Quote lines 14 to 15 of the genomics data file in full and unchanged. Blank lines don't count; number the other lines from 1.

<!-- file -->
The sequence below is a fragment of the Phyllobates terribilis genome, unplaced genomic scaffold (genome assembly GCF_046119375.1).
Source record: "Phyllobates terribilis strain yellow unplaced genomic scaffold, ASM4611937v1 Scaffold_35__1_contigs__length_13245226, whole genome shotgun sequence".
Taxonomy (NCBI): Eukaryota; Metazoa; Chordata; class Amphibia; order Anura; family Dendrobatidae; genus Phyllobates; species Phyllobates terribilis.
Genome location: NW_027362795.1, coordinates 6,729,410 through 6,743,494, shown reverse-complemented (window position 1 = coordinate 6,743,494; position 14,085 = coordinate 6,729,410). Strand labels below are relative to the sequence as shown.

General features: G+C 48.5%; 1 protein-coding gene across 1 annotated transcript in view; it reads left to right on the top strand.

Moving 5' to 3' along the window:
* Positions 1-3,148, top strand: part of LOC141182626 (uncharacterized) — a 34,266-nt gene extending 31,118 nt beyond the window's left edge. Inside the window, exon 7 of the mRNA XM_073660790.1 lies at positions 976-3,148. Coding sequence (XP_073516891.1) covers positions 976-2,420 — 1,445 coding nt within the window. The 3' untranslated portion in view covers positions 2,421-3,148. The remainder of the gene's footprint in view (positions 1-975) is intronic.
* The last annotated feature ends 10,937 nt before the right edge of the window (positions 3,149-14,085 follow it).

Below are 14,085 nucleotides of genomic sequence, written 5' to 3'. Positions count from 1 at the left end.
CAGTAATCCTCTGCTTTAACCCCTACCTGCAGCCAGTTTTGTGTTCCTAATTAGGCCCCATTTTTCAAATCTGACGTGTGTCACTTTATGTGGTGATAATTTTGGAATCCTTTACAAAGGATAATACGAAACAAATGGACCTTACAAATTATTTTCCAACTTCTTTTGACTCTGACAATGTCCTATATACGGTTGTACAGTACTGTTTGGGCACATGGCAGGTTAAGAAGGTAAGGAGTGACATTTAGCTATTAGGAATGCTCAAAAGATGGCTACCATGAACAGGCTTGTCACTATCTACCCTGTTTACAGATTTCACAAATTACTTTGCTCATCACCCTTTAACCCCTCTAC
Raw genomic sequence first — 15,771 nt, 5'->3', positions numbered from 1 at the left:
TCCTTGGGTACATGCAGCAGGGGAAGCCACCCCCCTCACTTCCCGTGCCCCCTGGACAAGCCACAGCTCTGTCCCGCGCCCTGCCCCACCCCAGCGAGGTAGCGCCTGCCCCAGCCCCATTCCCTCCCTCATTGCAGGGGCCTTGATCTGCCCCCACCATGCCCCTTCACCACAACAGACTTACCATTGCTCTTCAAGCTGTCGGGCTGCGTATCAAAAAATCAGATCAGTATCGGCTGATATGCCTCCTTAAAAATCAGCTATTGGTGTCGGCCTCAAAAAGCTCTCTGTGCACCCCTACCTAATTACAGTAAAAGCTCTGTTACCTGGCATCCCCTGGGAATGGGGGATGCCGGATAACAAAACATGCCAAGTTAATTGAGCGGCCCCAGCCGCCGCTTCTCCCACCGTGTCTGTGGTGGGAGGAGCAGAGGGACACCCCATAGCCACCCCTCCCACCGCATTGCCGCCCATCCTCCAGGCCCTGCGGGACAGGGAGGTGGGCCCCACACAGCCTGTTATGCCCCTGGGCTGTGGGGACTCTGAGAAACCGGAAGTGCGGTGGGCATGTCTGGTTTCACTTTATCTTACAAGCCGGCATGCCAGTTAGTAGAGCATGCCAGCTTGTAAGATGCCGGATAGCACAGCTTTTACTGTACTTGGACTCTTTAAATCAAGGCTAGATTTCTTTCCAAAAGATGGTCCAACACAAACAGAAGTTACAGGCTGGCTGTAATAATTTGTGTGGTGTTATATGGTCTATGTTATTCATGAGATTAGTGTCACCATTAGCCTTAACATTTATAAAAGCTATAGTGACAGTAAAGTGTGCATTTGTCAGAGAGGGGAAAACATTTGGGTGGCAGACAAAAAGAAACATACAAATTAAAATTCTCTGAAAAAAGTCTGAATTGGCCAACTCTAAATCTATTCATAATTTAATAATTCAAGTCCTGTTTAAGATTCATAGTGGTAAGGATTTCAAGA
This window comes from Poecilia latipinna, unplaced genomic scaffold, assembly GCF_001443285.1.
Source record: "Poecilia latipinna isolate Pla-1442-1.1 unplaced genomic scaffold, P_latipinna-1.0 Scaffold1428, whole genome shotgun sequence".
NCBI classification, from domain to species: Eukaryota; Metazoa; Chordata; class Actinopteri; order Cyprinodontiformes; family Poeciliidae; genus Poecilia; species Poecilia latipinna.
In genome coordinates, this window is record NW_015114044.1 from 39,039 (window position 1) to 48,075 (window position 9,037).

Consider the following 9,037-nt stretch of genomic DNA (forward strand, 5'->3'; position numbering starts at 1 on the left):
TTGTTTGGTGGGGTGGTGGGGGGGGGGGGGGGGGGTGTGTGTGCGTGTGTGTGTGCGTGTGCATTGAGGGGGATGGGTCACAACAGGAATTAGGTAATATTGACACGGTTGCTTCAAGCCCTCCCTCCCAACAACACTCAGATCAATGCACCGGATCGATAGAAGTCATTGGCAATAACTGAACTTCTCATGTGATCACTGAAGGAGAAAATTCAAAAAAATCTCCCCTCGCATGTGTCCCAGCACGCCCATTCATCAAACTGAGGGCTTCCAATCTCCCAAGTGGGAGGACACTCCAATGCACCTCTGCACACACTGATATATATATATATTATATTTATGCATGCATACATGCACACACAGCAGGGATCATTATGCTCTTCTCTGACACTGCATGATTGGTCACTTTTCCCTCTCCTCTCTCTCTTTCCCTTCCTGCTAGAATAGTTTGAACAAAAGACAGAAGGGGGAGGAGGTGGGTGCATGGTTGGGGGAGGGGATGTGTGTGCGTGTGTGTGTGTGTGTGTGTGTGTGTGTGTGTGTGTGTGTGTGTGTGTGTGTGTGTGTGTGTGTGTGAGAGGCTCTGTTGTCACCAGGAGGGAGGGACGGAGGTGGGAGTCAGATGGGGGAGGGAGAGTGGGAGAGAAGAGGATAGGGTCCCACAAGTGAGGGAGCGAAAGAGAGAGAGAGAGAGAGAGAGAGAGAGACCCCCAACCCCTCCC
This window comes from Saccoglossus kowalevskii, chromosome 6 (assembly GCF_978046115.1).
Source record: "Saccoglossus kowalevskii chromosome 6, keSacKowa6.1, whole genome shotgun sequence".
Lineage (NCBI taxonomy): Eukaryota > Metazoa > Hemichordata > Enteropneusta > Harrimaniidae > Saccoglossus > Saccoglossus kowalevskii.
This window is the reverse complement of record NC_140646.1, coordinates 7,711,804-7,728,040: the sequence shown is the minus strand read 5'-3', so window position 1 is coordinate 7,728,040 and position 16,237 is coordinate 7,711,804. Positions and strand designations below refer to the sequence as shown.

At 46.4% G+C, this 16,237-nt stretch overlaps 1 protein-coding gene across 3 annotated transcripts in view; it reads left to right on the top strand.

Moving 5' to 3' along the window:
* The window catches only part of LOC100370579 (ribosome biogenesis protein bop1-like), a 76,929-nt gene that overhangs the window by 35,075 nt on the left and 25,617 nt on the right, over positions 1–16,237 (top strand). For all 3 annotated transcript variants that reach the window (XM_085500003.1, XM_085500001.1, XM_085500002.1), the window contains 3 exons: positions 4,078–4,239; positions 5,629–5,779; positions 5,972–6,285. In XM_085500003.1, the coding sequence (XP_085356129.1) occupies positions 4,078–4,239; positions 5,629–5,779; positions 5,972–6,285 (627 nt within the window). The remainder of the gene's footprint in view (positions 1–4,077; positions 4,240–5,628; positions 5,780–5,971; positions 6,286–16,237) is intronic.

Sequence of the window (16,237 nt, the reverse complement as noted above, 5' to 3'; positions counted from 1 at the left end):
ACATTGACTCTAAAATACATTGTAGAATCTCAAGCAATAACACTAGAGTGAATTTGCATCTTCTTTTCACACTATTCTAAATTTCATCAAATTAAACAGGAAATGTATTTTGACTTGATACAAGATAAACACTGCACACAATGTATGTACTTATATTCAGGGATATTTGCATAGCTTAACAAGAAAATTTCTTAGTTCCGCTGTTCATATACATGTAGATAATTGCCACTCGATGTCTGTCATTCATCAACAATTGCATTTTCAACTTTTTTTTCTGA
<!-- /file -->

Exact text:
Source record: "Poecilia latipinna isolate Pla-1442-1.1 unplaced genomic scaffold, P_latipinna-1.0 Scaffold1428, whole genome shotgun sequence".
NCBI classification, from domain to species: Eukaryota; Metazoa; Chordata; class Actinopteri; order Cyprinodontiformes; family Poeciliidae; genus Poecilia; species Poecilia latipinna.